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Seoul to restrict international marriage visa for domestic violence offenders

As of March 2019, biracial couples accounted for 8.8 percent of all marriages registered in Korea. GETTYIMAGESBANK
As of March 2019, biracial couples accounted for 8.8 percent of all marriages registered in Korea. GETTYIMAGESBANK

The Ministry of Justice said Friday that it had revised a related law in order to prevent South Korean nationals with records of domestic violence or sex crimes to invite foreigners here for the purpose of marriage.

The ministry said the revision of the Enforcement Regulations of the Immigration Act would restrict marriage visas for foreigners sponsored by South Koreans with criminal records related to domestic violence, sex offenses and other violent crimes.

The revised law will take effect in six months, it added.

Under the new law, people sentenced to fines or heavier penalties for domestic violence or sexual offenses against children and adolescents, or imprisoned for sexual assault or other specific violent crimes, will be barred from sponsoring foreign spouses-to-be to South Korea for 10 years after the end of their sentence.

The law will allow exceptions for humanitarian reasons, such as childbirth, however.

"The revised law is expected to help protect the human rights of marriage immigrants and promote a culture of sound international marriages by introducing preventive measures for domestic violence," a ministry official said.

The government began the procedures for the legal revision last year following public outcry over the release of a video clip on social media in July that showed a Korean husband assaulting his Vietnamese wife in the presence of their child at their home in the southwestern county of Yeongam. (Yonhap)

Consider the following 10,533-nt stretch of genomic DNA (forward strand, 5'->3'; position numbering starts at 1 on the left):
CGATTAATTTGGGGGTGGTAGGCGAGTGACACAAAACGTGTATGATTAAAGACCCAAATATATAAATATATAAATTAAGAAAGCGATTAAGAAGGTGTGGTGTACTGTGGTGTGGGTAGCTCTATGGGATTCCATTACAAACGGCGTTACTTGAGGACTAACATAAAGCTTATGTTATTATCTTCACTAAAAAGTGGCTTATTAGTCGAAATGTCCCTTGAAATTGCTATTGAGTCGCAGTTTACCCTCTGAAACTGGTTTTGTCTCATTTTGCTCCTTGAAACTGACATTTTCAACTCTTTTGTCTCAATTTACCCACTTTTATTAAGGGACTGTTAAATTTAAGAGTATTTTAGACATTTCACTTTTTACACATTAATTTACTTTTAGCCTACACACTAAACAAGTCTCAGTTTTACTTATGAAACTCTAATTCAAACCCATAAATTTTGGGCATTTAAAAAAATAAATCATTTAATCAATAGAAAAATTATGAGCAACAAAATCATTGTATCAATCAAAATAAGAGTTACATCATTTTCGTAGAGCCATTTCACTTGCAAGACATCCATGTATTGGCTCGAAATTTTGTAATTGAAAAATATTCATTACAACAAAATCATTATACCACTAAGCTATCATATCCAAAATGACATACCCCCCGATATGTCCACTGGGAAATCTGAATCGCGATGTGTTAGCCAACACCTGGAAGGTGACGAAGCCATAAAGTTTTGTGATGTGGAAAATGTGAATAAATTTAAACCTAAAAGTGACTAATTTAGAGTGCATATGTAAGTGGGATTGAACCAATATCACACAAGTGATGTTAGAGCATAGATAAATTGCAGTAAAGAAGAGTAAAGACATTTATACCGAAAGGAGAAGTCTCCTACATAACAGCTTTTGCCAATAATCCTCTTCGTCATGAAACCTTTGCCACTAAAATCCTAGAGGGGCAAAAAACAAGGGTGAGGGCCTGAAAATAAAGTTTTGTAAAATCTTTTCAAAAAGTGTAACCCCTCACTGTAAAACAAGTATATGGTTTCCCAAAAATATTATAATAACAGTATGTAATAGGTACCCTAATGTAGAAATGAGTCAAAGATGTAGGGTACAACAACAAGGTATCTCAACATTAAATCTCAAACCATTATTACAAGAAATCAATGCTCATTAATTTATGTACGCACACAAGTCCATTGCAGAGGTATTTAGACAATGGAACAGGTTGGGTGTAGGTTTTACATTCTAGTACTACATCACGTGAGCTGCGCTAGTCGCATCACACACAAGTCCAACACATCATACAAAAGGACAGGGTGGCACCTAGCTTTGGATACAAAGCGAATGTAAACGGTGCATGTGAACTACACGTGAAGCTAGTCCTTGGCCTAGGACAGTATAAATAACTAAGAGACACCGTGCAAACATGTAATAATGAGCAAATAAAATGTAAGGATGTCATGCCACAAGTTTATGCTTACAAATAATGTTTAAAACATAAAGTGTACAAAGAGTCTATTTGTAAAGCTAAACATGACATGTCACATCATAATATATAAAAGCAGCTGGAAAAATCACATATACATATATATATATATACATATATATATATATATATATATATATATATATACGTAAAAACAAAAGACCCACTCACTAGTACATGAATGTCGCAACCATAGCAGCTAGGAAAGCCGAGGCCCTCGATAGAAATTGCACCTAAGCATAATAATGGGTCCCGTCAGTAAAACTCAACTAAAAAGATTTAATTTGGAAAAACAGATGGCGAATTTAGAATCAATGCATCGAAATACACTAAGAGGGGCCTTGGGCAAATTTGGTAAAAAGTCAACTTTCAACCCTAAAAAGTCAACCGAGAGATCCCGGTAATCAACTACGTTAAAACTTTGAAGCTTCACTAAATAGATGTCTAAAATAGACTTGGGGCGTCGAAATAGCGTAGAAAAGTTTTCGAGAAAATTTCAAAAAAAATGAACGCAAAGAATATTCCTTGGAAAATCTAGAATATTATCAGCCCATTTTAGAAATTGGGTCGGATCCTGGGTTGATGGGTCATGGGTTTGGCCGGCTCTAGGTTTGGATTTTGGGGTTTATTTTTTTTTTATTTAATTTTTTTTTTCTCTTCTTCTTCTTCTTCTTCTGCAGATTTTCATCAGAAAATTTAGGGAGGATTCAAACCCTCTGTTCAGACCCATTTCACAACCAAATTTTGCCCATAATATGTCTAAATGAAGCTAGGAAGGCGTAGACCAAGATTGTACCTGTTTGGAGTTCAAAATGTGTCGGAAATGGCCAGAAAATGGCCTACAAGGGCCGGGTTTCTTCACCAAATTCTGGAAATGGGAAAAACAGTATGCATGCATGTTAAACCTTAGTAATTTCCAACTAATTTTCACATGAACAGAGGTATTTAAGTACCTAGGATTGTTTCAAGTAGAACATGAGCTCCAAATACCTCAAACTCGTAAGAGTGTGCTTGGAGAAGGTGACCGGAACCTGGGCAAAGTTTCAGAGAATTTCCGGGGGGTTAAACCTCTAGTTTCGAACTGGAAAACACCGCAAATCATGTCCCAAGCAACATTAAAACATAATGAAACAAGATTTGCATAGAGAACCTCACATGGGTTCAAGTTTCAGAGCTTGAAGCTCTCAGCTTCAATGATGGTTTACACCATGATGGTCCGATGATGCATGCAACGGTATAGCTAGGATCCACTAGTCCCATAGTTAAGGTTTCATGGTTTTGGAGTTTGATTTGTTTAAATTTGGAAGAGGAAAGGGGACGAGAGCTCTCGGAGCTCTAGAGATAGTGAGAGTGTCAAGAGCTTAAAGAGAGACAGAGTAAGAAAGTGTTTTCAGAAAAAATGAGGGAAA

As of March 2019, biracial couples accounted for 8.8 percent of all marriages registered in Korea. GETTYIMAGESBANK
As of March 2019, biracial couples accounted for 8.8 percent of all marriages registered in Korea. GETTYIMAGESBANK

The Ministry of Justice said Friday that it had revised a related law in order to prevent South Korean nationals with records of domestic violence or sex crimes to invite foreigners here for the purpose of marriage.

The ministry said the revision of the Enforcement Regulations of the Immigration Act would restrict marriage visas for foreigners sponsored by South Koreans with criminal records related to domestic violence, sex offenses and other violent crimes.

The revised law will take effect in six months, it added.

Under the new law, people sentenced to fines or heavier penalties for domestic violence or sexual offenses against children and adolescents, or imprisoned for sexual assault or other specific violent crimes, will be barred from sponsoring foreign spouses-to-be to South Korea for 10 years after the end of their sentence.

The law will allow exceptions for humanitarian reasons, such as childbirth, however.

"The revised law is expected to help protect the human rights of marriage immigrants and promote a culture of sound international marriages by introducing preventive measures for domestic violence," a ministry official said.

The government began the procedures for the legal revision last year following public outcry over the release of a video clip on social media in July that showed a Korean husband assaulting his Vietnamese wife in the presence of their child at their home in the southwestern county of Yeongam. (Yonhap)




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